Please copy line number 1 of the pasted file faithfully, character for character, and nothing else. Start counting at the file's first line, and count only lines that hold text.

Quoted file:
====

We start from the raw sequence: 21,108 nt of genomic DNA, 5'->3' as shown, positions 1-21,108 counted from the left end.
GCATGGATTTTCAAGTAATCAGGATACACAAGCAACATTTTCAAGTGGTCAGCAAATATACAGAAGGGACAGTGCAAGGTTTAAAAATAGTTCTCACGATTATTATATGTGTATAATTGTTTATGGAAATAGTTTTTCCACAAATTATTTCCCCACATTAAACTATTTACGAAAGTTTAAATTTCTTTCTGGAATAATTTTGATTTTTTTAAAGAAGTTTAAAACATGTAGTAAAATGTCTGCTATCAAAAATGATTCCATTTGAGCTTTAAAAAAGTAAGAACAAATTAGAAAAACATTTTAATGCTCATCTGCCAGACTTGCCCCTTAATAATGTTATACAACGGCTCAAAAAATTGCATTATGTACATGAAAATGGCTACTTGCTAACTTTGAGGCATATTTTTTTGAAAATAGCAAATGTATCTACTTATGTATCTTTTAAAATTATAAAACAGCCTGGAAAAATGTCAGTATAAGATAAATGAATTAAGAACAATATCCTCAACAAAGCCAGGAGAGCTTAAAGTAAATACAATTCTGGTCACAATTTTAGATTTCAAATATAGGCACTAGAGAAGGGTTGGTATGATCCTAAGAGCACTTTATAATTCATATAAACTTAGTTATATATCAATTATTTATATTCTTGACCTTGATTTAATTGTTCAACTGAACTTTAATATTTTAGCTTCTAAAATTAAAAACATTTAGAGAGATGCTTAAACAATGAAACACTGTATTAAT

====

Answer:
We start from the raw sequence: 21,108 nt of genomic DNA, 5'->3' as shown, positions 1-21,108 counted from the left end.